“An important feature that sets it apart is that, unlike previous campaigns, which relied on .NET applications, this one used Delphi as the programming language,” Kaspersky said in a report published last week.
Ducktail, Duckport, and NodeStealer are cybercrime groups in Vietnam. They use sponsored ads on Facebook to spread malicious ads and deploy malware. This malware steals login cookies and allows them to control victims’ accounts.
These attacks mainly target users who have access to a Facebook Business account. The attackers gain unauthorized access and use it to place advertisements for their own financial benefit, spreading the infections even more.
A Russian cybersecurity company has documented a campaign where individuals seeking a career change are sent archive files. These files contain a harmful executable file disguised with a PDF icon. The intention is to deceive the targets into opening the binary file.
Doing so results in the malicious file saving a PowerShell script named param.ps1 and a decoy PDF document locally to the “C:\Users\Public” folder in Windows.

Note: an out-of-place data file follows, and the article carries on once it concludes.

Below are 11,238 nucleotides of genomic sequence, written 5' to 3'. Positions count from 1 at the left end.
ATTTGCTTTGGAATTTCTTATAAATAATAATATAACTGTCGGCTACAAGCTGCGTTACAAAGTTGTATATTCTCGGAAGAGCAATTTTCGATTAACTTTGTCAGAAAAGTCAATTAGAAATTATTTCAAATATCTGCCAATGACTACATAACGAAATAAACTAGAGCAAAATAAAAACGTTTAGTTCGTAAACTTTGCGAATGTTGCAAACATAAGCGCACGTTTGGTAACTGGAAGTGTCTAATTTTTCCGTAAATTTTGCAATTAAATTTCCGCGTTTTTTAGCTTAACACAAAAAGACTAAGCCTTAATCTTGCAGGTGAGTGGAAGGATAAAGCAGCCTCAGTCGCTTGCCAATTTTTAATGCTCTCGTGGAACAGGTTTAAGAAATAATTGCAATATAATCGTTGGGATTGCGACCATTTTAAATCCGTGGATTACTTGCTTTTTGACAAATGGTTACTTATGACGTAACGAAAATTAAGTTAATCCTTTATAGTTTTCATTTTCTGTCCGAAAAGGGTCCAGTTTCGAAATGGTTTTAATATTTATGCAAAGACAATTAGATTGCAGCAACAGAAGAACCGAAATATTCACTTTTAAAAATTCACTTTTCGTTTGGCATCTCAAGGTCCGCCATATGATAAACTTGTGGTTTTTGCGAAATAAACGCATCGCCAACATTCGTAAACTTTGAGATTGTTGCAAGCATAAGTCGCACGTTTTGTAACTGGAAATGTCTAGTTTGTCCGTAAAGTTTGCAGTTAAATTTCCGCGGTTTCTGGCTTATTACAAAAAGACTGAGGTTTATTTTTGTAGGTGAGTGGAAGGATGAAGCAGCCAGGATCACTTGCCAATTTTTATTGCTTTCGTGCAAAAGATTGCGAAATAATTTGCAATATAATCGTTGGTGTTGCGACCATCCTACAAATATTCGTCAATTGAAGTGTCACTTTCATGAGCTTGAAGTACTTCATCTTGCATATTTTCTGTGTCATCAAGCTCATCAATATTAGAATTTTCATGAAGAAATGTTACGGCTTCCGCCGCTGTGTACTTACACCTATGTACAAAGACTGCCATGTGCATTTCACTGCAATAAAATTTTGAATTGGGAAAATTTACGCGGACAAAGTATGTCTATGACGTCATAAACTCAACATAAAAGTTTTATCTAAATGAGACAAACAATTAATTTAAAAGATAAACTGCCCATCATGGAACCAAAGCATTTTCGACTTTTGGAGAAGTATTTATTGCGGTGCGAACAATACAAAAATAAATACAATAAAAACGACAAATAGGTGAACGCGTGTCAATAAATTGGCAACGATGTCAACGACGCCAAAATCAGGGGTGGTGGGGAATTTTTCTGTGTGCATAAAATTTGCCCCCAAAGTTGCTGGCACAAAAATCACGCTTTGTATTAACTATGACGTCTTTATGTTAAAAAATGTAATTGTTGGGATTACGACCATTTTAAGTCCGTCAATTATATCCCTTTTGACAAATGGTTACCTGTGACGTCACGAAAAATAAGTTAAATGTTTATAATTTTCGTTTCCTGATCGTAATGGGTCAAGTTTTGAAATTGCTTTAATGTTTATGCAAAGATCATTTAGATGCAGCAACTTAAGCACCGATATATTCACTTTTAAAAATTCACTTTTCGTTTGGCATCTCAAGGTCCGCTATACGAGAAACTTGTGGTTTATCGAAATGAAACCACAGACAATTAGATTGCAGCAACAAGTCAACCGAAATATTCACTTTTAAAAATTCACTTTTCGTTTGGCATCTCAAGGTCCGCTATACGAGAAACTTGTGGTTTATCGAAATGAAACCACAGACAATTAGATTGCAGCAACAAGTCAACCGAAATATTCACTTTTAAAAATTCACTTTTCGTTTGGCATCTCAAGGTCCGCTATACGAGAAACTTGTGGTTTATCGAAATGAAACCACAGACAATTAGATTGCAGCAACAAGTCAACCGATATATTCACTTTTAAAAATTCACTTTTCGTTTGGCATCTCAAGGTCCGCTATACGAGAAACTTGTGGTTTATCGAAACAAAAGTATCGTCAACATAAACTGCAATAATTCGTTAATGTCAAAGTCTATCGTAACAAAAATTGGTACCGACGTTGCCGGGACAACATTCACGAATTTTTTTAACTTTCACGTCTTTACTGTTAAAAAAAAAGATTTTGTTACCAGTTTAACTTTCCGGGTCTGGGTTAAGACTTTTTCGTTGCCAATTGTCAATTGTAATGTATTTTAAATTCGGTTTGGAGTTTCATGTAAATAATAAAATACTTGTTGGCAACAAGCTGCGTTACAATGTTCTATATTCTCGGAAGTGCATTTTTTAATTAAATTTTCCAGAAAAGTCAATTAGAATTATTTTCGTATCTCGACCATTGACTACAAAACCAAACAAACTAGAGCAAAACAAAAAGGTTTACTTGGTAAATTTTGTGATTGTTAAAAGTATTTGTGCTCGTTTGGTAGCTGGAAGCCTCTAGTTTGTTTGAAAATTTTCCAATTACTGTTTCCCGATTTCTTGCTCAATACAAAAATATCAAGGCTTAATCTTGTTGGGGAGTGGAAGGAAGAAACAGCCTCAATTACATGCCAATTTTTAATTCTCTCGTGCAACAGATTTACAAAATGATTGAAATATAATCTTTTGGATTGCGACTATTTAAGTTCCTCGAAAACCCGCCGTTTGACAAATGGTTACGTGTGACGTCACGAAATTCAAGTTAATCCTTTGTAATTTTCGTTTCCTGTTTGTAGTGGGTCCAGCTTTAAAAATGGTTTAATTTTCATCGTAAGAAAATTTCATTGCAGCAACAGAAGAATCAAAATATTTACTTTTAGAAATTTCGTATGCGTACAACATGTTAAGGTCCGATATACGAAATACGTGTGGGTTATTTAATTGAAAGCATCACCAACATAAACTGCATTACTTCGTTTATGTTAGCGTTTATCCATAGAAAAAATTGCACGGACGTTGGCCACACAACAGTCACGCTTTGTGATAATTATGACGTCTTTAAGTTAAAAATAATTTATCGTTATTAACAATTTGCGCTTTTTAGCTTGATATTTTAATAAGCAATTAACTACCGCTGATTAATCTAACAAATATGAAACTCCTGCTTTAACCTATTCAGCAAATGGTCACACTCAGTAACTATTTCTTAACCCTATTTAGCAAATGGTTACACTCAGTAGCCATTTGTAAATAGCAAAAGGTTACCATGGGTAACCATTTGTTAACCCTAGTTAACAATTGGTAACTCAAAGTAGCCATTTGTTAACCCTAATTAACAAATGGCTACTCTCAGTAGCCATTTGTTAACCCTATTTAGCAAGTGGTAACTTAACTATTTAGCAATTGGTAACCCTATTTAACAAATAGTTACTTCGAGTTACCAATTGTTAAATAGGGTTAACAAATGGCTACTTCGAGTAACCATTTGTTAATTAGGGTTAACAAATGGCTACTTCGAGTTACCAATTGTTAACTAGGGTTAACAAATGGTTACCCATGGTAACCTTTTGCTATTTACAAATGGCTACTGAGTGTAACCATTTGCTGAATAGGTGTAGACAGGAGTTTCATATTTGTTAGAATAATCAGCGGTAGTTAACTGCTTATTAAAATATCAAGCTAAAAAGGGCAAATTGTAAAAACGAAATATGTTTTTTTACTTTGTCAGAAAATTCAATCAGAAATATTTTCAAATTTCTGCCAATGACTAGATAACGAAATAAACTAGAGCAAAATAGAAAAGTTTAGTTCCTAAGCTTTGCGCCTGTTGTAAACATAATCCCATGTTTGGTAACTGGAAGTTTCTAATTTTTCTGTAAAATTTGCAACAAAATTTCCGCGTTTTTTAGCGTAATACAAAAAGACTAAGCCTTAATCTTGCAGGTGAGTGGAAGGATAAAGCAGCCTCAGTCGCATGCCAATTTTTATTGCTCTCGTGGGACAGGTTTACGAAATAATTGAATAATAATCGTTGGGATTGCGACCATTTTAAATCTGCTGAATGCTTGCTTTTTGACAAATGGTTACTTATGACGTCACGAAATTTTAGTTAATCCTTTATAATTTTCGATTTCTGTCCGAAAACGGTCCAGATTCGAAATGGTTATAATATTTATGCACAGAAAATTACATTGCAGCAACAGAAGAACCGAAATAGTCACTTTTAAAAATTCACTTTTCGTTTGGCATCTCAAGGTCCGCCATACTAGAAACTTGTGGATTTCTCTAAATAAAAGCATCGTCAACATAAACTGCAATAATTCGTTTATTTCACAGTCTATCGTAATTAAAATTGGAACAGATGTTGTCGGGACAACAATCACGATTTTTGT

“The script uses the default PDF viewer on the device to open the decoy, pauses for five minutes, and then terminates the Chrome browser process,” Kaspersky said.
The parent executable also downloads and launches a rogue library named libEGL.dll, which scans the “C:\ProgramData\Microsoft\Windows\Start Menu\Programs” and “C:\ProgramData\Microsoft\Internet Explorer\Quick Launch\User Pinned\TaskBar\” folders for any shortcut (i.e., LNK file) to a Chromium-based web browser.
To proceed, you need to modify the browser’s LNK shortcut file. Add the “–load-extension” command line switch to launch a deceptive extension that pretends to be the real Google Docs Offline add-on in order to remain undetected.
The extension is designed to send information about open tabs to a server controlled by an actor in Vietnam. It is used to hijack Facebook business accounts.
Source: Securelist by Kaspersky